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Homing in on a return

Sox sign Kielty to minor league pact

BOBBY KIELTY Mass. connections BOBBY KIELTY Mass. connections

ANAHEIM, Calif. -- "The Yankees showed quite of bit of interest," Bobby Kielty said over the phone yesterday, moments after signing a minor league contract with the Red Sox, "but I definitely felt I'd rather play with the Red Sox than the Yankees. Boston was No. 1 from the get-go."

There are few words that will more instantly endear a player to Sox fans, but Kielty's affection for the team is neither a recent creation nor a manufactured one. In the old mill town of Fitchburg in north-central Massachusetts, the Kielty name still has some currency.

For 37 years, Kielty's grandfather, John, walked his routes as a mailman in Fitchburg. Kielty's great-uncle, Frank, taught at Fitchburg High. And his father, Roger, has a pedigree that is pure Fitchburg: He played hockey on Greene's Pond, hung out at Whalom amusement park, and attended St. Bernard's grammar school, B.F. Brown Junior High, and FHS, where he was the star fullback on a Red and Gray team that defeated archrival Leominster two straight years in one of the country's oldest Thanksgiving Day football rivalries.

"I was the fullback, but I got to call the plays," Roger Kielty said yesterday by phone. "I called a lot of plays where I got to run."

Roger Kielty went on to play football four years on a full scholarship at Boston University. "I had a rocky career," he said, though he spent one memorable afternoon as the roving linebacker attempting to shadow Ernie Davis, the legendary Syracuse running back.

Shortly after finishing college, Roger Kielty followed his parents out to Southern California, where he spent 33 years teaching high school math and coaching a variety of sports, including football at St. John Bosco, the prep school in Bellflower attended by Nomar Garciaparra.

"My dad took me to the playoff series in 1986 when the Red Sox played the Angels," Bobby Kielty said. "I rooted for the Red Sox."

Eventually, Bobby Kielty succumbed to the allure of the Angels ("Tim Salmon was my favorite player," he once said), but a summer spent in New England proved a springboard to a career in baseball. Undrafted out of high school, junior college, and one year at the University of Mississippi, Kielty played in the Cape Cod League in a summer that turned magical: He led the Brewster Whitecaps in eight offensive categories, fell one home run shy of becoming the league's first Triple Crown winner, and received a six-figure bonus to sign with Minnesota. Three years later, he was in the big leagues, a teammate of David Ortiz on the Twins.

Now, at age 31, he is reporting to Pawtucket with hopes of joining Ortiz on a Sox team in the market for a righthanded-hitting outfielder who could supplant Wily Mo Peña as the team's top outfield reserve, although there are no guarantees the Sox will make that move with Kielty.

Kielty has an uncle, John, who went to MIT and lives in Hamilton, and an aunt, Agnes Pallozzi, who lives in Concord. "I got a lot of phone calls from people when they heard the Sox were interested," Kielty said. "People were pumped."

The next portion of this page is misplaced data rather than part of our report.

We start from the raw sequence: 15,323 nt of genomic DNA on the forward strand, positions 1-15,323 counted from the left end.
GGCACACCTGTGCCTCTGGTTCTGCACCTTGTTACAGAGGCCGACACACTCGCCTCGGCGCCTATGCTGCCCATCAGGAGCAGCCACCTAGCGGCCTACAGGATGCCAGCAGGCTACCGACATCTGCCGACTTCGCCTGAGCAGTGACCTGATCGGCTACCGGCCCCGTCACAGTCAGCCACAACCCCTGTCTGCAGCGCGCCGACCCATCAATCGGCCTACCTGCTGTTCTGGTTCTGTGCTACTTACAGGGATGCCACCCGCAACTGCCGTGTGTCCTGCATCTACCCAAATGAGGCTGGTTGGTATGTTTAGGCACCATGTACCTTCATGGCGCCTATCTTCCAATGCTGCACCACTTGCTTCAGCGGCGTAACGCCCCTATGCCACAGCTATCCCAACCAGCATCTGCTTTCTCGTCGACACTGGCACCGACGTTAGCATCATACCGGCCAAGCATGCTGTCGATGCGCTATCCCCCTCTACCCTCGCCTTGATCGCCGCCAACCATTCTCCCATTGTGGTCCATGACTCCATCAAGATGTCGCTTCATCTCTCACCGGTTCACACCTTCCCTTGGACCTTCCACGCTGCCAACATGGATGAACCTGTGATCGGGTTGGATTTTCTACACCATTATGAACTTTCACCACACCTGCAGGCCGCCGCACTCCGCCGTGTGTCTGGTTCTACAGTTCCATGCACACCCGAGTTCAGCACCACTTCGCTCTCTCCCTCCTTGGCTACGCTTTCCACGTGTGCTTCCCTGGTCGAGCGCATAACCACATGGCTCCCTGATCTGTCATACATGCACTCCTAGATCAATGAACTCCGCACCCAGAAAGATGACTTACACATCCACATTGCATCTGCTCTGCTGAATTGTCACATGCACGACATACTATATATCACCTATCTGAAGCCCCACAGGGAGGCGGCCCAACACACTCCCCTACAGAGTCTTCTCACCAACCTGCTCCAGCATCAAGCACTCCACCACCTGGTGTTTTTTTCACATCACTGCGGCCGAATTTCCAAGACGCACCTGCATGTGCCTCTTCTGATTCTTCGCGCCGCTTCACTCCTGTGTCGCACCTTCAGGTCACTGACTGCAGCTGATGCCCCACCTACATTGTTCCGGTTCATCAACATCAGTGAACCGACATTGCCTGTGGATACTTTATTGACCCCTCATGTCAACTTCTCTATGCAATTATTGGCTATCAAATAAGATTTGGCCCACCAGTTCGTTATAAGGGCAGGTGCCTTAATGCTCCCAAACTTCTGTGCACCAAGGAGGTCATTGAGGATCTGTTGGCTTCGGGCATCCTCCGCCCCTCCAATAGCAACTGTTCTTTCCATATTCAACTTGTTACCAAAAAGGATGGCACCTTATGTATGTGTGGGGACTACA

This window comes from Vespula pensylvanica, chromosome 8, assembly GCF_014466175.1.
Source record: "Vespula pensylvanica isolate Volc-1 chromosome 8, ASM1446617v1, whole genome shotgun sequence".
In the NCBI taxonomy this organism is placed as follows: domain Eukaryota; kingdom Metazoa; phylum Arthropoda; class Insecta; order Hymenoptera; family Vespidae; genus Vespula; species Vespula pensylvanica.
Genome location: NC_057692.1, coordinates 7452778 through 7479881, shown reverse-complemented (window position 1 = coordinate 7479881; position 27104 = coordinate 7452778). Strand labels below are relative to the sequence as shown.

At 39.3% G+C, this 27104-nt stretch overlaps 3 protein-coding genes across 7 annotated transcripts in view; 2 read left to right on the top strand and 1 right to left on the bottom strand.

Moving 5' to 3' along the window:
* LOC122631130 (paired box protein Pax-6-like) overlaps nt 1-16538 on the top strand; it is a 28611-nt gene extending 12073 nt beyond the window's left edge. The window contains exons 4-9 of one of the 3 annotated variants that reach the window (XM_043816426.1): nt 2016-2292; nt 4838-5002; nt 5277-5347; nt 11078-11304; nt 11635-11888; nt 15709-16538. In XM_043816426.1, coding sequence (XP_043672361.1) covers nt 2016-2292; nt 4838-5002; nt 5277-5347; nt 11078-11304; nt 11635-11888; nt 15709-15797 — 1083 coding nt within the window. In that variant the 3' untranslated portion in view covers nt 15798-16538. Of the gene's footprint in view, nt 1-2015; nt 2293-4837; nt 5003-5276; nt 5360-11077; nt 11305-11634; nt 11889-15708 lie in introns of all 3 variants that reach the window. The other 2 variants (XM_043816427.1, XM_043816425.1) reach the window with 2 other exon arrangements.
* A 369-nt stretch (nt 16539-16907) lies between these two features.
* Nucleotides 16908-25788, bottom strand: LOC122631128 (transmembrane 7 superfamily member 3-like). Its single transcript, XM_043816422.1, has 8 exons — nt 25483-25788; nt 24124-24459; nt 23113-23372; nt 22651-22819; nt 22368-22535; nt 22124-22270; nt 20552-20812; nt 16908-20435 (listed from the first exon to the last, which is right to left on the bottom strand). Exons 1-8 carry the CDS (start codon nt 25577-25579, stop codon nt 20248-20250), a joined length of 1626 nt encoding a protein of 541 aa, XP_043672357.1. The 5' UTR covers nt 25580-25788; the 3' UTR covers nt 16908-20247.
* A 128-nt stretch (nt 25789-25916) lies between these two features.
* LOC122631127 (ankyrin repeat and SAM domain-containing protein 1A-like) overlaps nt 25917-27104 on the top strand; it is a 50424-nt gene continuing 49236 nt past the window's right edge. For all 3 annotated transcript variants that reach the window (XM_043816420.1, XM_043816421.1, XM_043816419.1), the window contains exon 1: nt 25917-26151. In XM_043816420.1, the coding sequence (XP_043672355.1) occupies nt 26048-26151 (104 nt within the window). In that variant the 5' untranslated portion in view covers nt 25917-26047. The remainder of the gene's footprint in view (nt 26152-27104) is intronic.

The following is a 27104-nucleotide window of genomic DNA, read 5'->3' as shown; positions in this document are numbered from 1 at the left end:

Ideally, manager Terry Francona would like an outfielder who also could spell Coco Crisp in center field. Kielty has spent his 579 games in the big leagues with the Twins, Blue Jays, and Athletics mostly playing the corner outfield spots, but he has played center.

"My first big-league callup, with the Twins, was when Torii Hunter went down with an injury and I had to play center field," Kielty said. "Later, when Torii needed a day off or missed a couple of games, I played center. In Oakland, we had guys like [Mark] Kotsay, [Jay] Payton, Milton [Bradley], but I definitely can play center field."

Roger Kielty's favorite players growing up, he said, were Bobby Doerr and Dominic DiMaggio. "The Little Professor," he said of DiMaggio. "He used to make these terrific shoestring catches. Outfielders leave their feet a lot these days, but Dominic would come in and make these shoestring catches."

Bobby Kielty left his feet to make one of the best catches of the last decade at Fenway Park. He was playing right field for the Blue Jays when he went airborne to catch a drive by Trot Nixon that was headed for the bullpen. Kielty crashed into the bullpen barrier, and held on for dear life.

"I latched on to the wall," he said. "I didn't know you could flop into the pen. I thought it would be a home run if I did. I was gripping the fence as hard as I could, and my feet went up in the air."

That was four years ago. A year later, Kielty was with Oakland.

He'd heard rumors a couple of years ago that the Sox had some interest (they acquired Payton instead), but he was still with the Athletics this spring when he injured his left knee in a rundown, tearing the meniscus. He returned in early April but then tore his left calf muscle. The Athletics placed him on the 60-day disabled list, and he had played in just 13 games when Oakland designated him for assignment July 21. Ten days later, he was released, but it was only yesterday that he came to terms with the Red Sox.

"I'm excited, very excited," he said. "Waiting for a phone call was stressful. I really want to get going and help out as much as I can."

The plan, he said, is for him to get as many at-bats as he can with the PawSox in the next week.

"It's just a matter of getting at-bats and showing them I'm ready to play," Kielty said.

"I'm sure if they're happy with what they see, something will happen. But there are no guarantees."

Gordon Edes can be reached at